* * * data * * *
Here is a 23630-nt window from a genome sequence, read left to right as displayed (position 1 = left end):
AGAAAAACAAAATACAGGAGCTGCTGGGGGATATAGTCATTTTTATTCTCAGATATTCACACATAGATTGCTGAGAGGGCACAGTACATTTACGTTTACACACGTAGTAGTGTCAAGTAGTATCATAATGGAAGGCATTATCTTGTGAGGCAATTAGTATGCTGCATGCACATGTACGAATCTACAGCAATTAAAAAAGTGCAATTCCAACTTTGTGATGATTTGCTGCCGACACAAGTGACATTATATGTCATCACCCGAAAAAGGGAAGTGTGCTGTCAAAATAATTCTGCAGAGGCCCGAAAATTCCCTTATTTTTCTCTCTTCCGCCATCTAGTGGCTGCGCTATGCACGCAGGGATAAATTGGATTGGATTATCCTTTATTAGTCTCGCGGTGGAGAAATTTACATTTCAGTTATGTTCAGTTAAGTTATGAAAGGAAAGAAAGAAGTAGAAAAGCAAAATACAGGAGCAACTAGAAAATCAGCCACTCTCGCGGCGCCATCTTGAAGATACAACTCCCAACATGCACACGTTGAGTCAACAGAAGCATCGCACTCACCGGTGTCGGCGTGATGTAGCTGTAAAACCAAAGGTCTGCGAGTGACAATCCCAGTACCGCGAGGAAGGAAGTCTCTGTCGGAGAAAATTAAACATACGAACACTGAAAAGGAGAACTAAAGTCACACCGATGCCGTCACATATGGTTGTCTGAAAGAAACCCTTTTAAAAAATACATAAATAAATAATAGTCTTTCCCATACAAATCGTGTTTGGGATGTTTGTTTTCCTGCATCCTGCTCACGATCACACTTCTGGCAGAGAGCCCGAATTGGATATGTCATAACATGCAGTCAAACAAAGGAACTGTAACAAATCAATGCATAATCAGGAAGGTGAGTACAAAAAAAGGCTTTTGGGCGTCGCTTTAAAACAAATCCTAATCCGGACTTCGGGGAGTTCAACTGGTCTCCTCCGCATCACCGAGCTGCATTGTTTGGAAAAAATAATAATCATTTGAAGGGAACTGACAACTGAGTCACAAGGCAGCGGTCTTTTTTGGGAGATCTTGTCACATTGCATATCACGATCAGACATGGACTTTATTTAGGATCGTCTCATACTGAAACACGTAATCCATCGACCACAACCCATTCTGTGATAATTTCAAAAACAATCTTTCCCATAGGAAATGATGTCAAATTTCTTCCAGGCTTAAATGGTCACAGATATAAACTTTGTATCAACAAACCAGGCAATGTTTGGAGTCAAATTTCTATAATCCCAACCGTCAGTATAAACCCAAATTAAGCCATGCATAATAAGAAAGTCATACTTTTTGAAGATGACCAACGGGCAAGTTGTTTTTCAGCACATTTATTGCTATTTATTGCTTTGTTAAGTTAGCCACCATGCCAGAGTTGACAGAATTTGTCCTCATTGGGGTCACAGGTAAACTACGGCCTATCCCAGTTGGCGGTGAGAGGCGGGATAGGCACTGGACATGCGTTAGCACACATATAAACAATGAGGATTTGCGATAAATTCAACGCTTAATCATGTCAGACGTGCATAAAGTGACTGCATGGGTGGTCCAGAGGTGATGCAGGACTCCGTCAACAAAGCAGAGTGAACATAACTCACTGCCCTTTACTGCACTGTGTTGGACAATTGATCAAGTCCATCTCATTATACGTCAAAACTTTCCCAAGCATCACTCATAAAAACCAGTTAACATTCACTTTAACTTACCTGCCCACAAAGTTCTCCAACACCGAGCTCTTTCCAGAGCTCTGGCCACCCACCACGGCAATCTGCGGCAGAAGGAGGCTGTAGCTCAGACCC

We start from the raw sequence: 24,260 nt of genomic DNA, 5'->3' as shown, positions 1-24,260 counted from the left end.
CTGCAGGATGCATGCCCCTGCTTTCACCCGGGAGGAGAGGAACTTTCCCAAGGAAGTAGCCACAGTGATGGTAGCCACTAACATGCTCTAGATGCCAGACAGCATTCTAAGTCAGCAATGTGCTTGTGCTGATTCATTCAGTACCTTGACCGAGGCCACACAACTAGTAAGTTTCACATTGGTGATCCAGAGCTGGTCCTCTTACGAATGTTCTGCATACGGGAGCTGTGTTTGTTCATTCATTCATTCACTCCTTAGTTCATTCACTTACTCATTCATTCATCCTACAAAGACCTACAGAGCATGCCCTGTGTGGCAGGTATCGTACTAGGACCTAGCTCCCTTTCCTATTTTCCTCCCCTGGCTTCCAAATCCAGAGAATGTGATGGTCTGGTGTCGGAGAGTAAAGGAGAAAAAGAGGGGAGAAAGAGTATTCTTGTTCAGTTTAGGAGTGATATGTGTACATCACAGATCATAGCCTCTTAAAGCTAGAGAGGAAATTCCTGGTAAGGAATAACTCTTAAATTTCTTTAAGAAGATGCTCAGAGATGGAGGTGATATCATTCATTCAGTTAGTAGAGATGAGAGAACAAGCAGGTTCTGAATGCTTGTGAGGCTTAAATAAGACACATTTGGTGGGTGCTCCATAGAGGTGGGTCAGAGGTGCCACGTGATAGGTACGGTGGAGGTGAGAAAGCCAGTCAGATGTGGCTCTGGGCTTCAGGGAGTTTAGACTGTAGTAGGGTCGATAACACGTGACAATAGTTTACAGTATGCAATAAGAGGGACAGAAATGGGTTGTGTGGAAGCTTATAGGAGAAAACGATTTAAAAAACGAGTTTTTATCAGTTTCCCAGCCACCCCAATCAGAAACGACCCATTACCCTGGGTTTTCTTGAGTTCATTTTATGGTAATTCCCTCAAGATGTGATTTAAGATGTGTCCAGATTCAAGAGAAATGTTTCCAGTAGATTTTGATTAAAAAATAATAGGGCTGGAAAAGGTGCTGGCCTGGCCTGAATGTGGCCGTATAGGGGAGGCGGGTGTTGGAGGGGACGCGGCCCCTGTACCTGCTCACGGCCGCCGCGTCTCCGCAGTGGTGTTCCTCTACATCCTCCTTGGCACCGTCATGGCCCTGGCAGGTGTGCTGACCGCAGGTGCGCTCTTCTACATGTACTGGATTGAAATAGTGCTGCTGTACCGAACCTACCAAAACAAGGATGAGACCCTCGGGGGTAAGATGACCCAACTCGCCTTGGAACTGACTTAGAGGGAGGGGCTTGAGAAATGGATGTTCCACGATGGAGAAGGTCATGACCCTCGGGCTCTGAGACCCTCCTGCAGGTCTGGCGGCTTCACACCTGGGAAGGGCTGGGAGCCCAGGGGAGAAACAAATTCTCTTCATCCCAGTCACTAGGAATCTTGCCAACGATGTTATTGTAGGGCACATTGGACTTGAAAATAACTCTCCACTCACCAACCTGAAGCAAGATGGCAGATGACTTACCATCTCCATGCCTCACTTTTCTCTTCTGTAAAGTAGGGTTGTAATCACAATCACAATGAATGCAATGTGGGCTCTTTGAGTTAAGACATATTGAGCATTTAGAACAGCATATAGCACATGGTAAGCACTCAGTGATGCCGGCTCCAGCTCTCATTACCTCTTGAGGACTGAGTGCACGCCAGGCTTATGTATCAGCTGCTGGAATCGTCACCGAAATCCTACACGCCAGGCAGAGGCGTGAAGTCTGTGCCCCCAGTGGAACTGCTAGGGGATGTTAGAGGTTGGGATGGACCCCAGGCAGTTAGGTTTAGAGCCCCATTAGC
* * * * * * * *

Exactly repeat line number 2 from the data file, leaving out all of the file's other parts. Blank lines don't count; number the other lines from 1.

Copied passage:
AGAAAAACAAAATACAGGAGCTGCTGGGGGATATAGTCATTTTTATTCTCAGATATTCACACATAGATTGCTGAGAGGGCACAGTACATTTACGTTTACACACGTAGTAGTGTCAAGTAGTATCATAATGGAAGGCATTATCTTGTGAGGCAATTAGTATGCTGCATGCACATGTACGAATCTACAGCAATTAAAAAAGTGCAATTCCAACTTTGTGATGATTTGCTGCCGACACAAGTGACATTATATGTCATCACCCGAAAAAGGGAAGTGTGCTGTCAAAATAATTCTGCAGAGGCCCGAAAATTCCCTTATTTTTCTCTCTTCCGCCATCTAGTGGCTGCGCTATGCACGCAGGGATAAATTGGATTGGATTATCCTTTATTAGTCTCGCGGTGGAGAAATTTACATTTCAGTTATGTTCAGTTAAGTTATGAAAGGAAAGAAAGAAGTAGAAAAGCAAAATACAGGAGCAACTAGAAAATCAGCCACTCTCGCGGCGCCATCTTGAAGATACAACTCCCAACATGCACACGTTGAGTCAACAGAAGCATCGCACTCACCGGTGTCGGCGTGATGTAGCTGTAAAACCAAAGGTCTGCGAGTGACAATCCCAGTACCGCGAGGAAGGAAGTCTCTGTCGGAGAAAATTAAACATACGAACACTGAAAAGGAGAACTAAAGTCACACCGATGCCGTCACATATGGTTGTCTGAAAGAAACCCTTTTAAAAAATACATAAATAAATAATAGTCTTTCCCATACAAATCGTGTTTGGGATGTTTGTTTTCCTGCATCCTGCTCACGATCACACTTCTGGCAGAGAGCCCGAATTGGATATGTCATAACATGCAGTCAAACAAAGGAACTGTAACAAATCAATGCATAATCAGGAAGGTGAGTACAAAAAAAGGCTTTTGGGCGTCGCTTTAAAACAAATCCTAATCCGGACTTCGGGGAGTTCAACTGGTCTCCTCCGCATCACCGAGCTGCATTGTTTGGAAAAAATAATAATCATTTGAAGGGAACTGACAACTGAGTCACAAGGCAGCGGTCTTTTTTGGGAGATCTTGTCACATTGCATATCACGATCAGACATGGACTTTATTTAGGATCGTCTCATACTGAAACACGTAATCCATCGACCACAACCCATTCTGTGATAATTTCAAAAACAATCTTTCCCATAGGAAATGATGTCAAATTTCTTCCAGGCTTAAATGGTCACAGATATAAACTTTGTATCAACAAACCAGGCAATGTTTGGAGTCAAATTTCTATAATCCCAACCGTCAGTATAAACCCAAATTAAGCCATGCATAATAAGAAAGTCATACTTTTTGAAGATGACCAACGGGCAAGTTGTTTTTCAGCACATTTATTGCTATTTATTGCTTTGTTAAGTTAGCCACCATGCCAGAGTTGACAGAATTTGTCCTCATTGGGGTCACAGGTAAACTACGGCCTATCCCAGTTGGCGGTGAGAGGCGGGATAGGCACTGGACATGCGTTAGCACACATATAAACAATGAGGATTTGCGATAAATTCAACGCTTAATCATGTCAGACGTGCATAAAGTGACTGCATGGGTGGTCCAGAGGTGATGCAGGACTCCGTCAACAAAGCAGAGTGAACATAACTCACTGCCCTTTACTGCACTGTGTTGGACAATTGATCAAGTCCATCTCATTATACGTCAAAACTTTCCCAAGCATCACTCATAAAAACCAGTTAACATTCACTTTAACTTACCTGCCCACAAAGTTCTCCAACACCGAGCTCTTTCCAGAGCTCTGGCCACCCACCACGGCAATCTGCGGCAGAAGGAGGCTGTAGCTCAGACCC